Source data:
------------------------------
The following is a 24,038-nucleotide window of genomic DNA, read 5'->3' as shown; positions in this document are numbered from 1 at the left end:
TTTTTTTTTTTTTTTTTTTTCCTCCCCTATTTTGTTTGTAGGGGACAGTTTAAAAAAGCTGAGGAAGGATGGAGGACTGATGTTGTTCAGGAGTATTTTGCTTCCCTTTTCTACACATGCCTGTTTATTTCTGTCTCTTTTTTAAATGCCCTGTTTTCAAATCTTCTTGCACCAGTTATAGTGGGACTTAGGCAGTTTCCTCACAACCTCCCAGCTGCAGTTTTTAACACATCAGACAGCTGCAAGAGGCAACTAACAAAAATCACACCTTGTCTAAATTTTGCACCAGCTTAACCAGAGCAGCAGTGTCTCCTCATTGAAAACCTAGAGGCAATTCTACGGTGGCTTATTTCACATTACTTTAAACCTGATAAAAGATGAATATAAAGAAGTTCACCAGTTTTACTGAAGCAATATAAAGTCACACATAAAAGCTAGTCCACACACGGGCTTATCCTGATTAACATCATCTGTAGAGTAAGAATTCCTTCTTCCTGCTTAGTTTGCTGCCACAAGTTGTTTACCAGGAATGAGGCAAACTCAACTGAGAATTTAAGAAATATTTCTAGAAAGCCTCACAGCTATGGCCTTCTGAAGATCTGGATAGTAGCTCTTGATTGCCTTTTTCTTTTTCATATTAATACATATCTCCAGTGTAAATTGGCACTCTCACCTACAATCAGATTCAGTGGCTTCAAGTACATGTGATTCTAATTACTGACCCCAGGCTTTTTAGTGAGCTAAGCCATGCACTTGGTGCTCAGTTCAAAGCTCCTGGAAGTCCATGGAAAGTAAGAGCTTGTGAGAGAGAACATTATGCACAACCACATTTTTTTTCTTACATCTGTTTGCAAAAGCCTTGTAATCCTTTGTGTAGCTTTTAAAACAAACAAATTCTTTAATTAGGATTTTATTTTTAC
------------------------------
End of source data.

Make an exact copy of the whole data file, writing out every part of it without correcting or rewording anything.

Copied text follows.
The following is a 24,038-nucleotide window of genomic DNA, read 5'->3' as shown; positions in this document are numbered from 1 at the left end:
TTTTTTTTTTTTTTTTTTTTCCTCCCCTATTTTGTTTGTAGGGGACAGTTTAAAAAAGCTGAGGAAGGATGGAGGACTGATGTTGTTCAGGAGTATTTTGCTTCCCTTTTCTACACATGCCTGTTTATTTCTGTCTCTTTTTTAAATGCCCTGTTTTCAAATCTTCTTGCACCAGTTATAGTGGGACTTAGGCAGTTTCCTCACAACCTCCCAGCTGCAGTTTTTAACACATCAGACAGCTGCAAGAGGCAACTAACAAAAATCACACCTTGTCTAAATTTTGCACCAGCTTAACCAGAGCAGCAGTGTCTCCTCATTGAAAACCTAGAGGCAATTCTACGGTGGCTTATTTCACATTACTTTAAACCTGATAAAAGATGAATATAAAGAAGTTCACCAGTTTTACTGAAGCAATATAAAGTCACACATAAAAGCTAGTCCACACACGGGCTTATCCTGATTAACATCATCTGTAGAGTAAGAATTCCTTCTTCCTGCTTAGTTTGCTGCCACAAGTTGTTTACCAGGAATGAGGCAAACTCAACTGAGAATTTAAGAAATATTTCTAGAAAGCCTCACAGCTATGGCCTTCTGAAGATCTGGATAGTAGCTCTTGATTGCCTTTTTCTTTTTCATATTAATACATATCTCCAGTGTAAATTGGCACTCTCACCTACAATCAGATTCAGTGGCTTCAAGTACATGTGATTCTAATTACTGACCCCAGGCTTTTTAGTGAGCTAAGCCATGCACTTGGTGCTCAGTTCAAAGCTCCTGGAAGTCCATGGAAAGTAAGAGCTTGTGAGAGAGAACATTATGCACAACCACATTTTTTTTCTTACATCTGTTTGCAAAAGCCTTGTAATCCTTTGTGTAGCTTTTAAAACAAACAAATTCTTTAATTAGGATTTTATTTTTAC